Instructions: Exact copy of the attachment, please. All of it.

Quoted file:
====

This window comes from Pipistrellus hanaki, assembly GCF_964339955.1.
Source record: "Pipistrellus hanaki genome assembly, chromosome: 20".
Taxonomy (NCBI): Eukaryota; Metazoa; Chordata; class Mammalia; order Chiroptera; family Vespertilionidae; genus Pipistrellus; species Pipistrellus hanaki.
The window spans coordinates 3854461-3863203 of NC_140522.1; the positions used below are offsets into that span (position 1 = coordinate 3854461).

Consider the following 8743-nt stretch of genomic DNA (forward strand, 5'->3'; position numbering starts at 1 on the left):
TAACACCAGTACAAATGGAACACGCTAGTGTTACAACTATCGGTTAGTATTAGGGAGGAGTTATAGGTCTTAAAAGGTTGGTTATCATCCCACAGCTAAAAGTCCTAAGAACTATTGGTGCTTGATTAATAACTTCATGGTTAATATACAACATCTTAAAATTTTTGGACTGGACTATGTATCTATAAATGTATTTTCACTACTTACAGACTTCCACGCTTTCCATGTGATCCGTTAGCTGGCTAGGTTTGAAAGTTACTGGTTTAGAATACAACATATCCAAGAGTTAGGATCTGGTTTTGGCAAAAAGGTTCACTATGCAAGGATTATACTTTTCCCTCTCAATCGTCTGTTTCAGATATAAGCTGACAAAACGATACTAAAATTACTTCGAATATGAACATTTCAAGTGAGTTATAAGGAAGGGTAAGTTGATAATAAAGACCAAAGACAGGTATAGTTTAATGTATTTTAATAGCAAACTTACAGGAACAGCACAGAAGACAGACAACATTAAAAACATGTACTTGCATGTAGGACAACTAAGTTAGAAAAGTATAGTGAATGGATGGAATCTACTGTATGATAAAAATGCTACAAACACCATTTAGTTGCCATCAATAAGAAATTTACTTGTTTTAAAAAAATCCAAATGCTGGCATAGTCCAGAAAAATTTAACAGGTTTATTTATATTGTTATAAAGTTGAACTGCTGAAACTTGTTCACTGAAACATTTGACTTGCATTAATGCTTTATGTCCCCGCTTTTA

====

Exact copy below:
This window comes from Pipistrellus hanaki, assembly GCF_964339955.1.
Source record: "Pipistrellus hanaki genome assembly, chromosome: 20".
Taxonomy (NCBI): Eukaryota; Metazoa; Chordata; class Mammalia; order Chiroptera; family Vespertilionidae; genus Pipistrellus; species Pipistrellus hanaki.
The window spans coordinates 3854461-3863203 of NC_140522.1; the positions used below are offsets into that span (position 1 = coordinate 3854461).

Consider the following 8743-nt stretch of genomic DNA (forward strand, 5'->3'; position numbering starts at 1 on the left):
TAACACCAGTACAAATGGAACACGCTAGTGTTACAACTATCGGTTAGTATTAGGGAGGAGTTATAGGTCTTAAAAGGTTGGTTATCATCCCACAGCTAAAAGTCCTAAGAACTATTGGTGCTTGATTAATAACTTCATGGTTAATATACAACATCTTAAAATTTTTGGACTGGACTATGTATCTATAAATGTATTTTCACTACTTACAGACTTCCACGCTTTCCATGTGATCCGTTAGCTGGCTAGGTTTGAAAGTTACTGGTTTAGAATACAACATATCCAAGAGTTAGGATCTGGTTTTGGCAAAAAGGTTCACTATGCAAGGATTATACTTTTCCCTCTCAATCGTCTGTTTCAGATATAAGCTGACAAAACGATACTAAAATTACTTCGAATATGAACATTTCAAGTGAGTTATAAGGAAGGGTAAGTTGATAATAAAGACCAAAGACAGGTATAGTTTAATGTATTTTAATAGCAAACTTACAGGAACAGCACAGAAGACAGACAACATTAAAAACATGTACTTGCATGTAGGACAACTAAGTTAGAAAAGTATAGTGAATGGATGGAATCTACTGTATGATAAAAATGCTACAAACACCATTTAGTTGCCATCAATAAGAAATTTACTTGTTTTAAAAAAATCCAAATGCTGGCATAGTCCAGAAAAATTTAACAGGTTTATTTATATTGTTATAAAGTTGAACTGCTGAAACTTGTTCACTGAAACATTTGACTTGCATTAATGCTTTATGTCCCCGCTTTTA